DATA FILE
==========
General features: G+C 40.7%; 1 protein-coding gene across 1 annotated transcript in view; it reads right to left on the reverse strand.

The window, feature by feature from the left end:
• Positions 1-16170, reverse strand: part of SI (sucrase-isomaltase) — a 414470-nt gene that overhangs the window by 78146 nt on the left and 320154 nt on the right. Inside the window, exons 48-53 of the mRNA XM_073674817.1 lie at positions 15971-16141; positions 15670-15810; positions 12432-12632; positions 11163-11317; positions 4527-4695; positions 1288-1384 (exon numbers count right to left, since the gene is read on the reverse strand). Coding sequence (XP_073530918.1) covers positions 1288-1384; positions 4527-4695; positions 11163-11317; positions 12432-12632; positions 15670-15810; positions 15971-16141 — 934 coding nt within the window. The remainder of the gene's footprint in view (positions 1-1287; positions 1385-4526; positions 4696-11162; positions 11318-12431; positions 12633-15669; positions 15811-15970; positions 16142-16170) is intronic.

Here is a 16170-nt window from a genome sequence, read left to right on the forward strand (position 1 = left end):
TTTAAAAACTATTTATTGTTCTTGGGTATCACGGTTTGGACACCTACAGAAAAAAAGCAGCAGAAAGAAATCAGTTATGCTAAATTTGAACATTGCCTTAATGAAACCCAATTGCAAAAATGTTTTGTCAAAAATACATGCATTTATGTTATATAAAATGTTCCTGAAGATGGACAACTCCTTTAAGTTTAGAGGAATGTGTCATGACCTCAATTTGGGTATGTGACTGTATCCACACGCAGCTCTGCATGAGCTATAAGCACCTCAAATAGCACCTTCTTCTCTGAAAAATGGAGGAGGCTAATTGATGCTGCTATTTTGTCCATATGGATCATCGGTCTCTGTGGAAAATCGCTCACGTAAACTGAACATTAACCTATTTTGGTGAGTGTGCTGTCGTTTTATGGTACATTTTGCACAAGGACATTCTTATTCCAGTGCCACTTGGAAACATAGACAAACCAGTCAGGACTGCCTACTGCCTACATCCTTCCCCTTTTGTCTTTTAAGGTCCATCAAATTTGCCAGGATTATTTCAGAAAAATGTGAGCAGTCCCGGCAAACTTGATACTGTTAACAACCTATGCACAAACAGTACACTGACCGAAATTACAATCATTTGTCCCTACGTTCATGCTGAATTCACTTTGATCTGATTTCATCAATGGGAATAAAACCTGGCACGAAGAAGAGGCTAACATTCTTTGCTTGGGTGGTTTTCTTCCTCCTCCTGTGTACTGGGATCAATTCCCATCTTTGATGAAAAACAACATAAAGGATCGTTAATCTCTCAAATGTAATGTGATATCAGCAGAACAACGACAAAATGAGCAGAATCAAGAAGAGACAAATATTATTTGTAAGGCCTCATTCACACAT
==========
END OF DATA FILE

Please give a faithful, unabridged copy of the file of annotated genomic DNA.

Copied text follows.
General features: G+C 40.7%; 1 protein-coding gene across 1 annotated transcript in view; it reads right to left on the reverse strand.

The window, feature by feature from the left end:
• Positions 1-16170, reverse strand: part of SI (sucrase-isomaltase) — a 414470-nt gene that overhangs the window by 78146 nt on the left and 320154 nt on the right. Inside the window, exons 48-53 of the mRNA XM_073674817.1 lie at positions 15971-16141; positions 15670-15810; positions 12432-12632; positions 11163-11317; positions 4527-4695; positions 1288-1384 (exon numbers count right to left, since the gene is read on the reverse strand). Coding sequence (XP_073530918.1) covers positions 1288-1384; positions 4527-4695; positions 11163-11317; positions 12432-12632; positions 15670-15810; positions 15971-16141 — 934 coding nt within the window. The remainder of the gene's footprint in view (positions 1-1287; positions 1385-4526; positions 4696-11162; positions 11318-12431; positions 12633-15669; positions 15811-15970; positions 16142-16170) is intronic.

Here is a 16170-nt window from a genome sequence, read left to right on the forward strand (position 1 = left end):
TTTAAAAACTATTTATTGTTCTTGGGTATCACGGTTTGGACACCTACAGAAAAAAAGCAGCAGAAAGAAATCAGTTATGCTAAATTTGAACATTGCCTTAATGAAACCCAATTGCAAAAATGTTTTGTCAAAAATACATGCATTTATGTTATATAAAATGTTCCTGAAGATGGACAACTCCTTTAAGTTTAGAGGAATGTGTCATGACCTCAATTTGGGTATGTGACTGTATCCACACGCAGCTCTGCATGAGCTATAAGCACCTCAAATAGCACCTTCTTCTCTGAAAAATGGAGGAGGCTAATTGATGCTGCTATTTTGTCCATATGGATCATCGGTCTCTGTGGAAAATCGCTCACGTAAACTGAACATTAACCTATTTTGGTGAGTGTGCTGTCGTTTTATGGTACATTTTGCACAAGGACATTCTTATTCCAGTGCCACTTGGAAACATAGACAAACCAGTCAGGACTGCCTACTGCCTACATCCTTCCCCTTTTGTCTTTTAAGGTCCATCAAATTTGCCAGGATTATTTCAGAAAAATGTGAGCAGTCCCGGCAAACTTGATACTGTTAACAACCTATGCACAAACAGTACACTGACCGAAATTACAATCATTTGTCCCTACGTTCATGCTGAATTCACTTTGATCTGATTTCATCAATGGGAATAAAACCTGGCACGAAGAAGAGGCTAACATTCTTTGCTTGGGTGGTTTTCTTCCTCCTCCTGTGTACTGGGATCAATTCCCATCTTTGATGAAAAACAACATAAAGGATCGTTAATCTCTCAAATGTAATGTGATATCAGCAGAACAACGACAAAATGAGCAGAATCAAGAAGAGACAAATATTATTTGTAAGGCCTCATTCACACAT